The recent multiple cases of Dengue Fever diagnosed in Central and Southern Florida, are a cause for great concern.
This mosquito borne disease was largely eradicated in the United States decades ago, but recently, patients with Dengue symptoms are starting to appear with greater frequency in North America.
In past years the infrequent case of Dengue diagnosed in the United States was carried across the border by travelers who had visited countries where Dengue is a common deadly disease.
According to the Centers For Disease Control from 1946 to 1980 there were no acquired (native) cases of Dengue Fever in the United States.
From 1980 until 2008 there were sporadic cases reported in areas near the Texas/Mexico border, then in 2009 and 2010 the increase of confirmed cases in the United States, shot up to 28 in the state of Florida.
WebMD.com reports that the initial symptoms of Dengue Fever include —
* A rapid onset of a high fever.
* Severe headache.
* A Rash.
* Pain behind the eyes and in the joints.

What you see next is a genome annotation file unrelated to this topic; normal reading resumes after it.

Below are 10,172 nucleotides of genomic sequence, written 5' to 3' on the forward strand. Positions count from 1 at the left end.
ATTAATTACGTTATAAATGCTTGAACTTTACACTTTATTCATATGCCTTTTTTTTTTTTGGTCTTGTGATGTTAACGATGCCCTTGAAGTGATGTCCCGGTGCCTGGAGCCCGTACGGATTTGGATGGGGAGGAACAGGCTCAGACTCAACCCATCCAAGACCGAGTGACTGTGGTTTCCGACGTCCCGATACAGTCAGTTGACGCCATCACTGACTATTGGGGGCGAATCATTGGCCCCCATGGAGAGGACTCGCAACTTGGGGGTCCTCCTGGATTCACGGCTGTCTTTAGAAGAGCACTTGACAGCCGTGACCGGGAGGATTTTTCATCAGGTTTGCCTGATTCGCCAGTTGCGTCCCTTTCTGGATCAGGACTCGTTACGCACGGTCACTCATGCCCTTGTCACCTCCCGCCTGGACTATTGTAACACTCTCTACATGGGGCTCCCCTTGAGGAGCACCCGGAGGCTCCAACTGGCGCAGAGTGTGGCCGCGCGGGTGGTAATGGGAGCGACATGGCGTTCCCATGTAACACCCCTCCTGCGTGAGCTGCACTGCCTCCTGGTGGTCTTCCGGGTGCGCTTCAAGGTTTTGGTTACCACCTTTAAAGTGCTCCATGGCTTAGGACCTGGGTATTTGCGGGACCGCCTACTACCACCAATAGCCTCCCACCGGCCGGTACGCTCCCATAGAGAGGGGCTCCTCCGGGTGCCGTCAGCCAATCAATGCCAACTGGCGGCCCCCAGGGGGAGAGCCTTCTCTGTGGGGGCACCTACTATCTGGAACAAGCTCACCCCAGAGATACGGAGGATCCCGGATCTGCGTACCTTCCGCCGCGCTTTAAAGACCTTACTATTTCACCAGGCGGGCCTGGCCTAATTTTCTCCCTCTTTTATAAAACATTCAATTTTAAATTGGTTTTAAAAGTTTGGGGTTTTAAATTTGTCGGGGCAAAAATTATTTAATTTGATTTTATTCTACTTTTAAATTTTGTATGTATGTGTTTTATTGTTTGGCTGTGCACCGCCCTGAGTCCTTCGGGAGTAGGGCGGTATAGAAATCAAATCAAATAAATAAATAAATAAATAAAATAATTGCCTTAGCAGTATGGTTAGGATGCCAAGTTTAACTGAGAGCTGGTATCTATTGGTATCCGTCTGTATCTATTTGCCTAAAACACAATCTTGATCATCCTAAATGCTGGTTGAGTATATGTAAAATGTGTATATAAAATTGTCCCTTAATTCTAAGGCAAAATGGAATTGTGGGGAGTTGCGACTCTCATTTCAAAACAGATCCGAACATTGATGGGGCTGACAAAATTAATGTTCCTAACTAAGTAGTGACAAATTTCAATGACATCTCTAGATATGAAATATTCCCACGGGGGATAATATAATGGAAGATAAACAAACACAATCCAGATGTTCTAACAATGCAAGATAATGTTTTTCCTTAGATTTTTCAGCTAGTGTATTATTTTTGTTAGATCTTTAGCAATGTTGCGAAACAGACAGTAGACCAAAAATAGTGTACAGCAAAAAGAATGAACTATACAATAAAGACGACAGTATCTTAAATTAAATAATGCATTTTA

* Bleeding from the gums, nose, or vagina.
An acquired case of Dengue Fever can possibly lead to the more severe Dengue Hemorrhagic Fever, which according to The Mayo Clinic can cause among other things —
* Bleeding from the nose and mouth.
* Bleeding under the skin that looks like bruising.
This disease was kept largely in check in the United States because of the common use of the synthetic pesticide DDT. DDT usage was banned in the U.S. in 1972 for reasons having to do with environmental damage, and toxicity to humans.
The lack of an equally effective way to deal with rampant mosquito populations is one reason why diseases like Dengue are on an upswing.
We can now add Dengue Fever to the list of deadly Mosquito Borne Diseases that are in North America.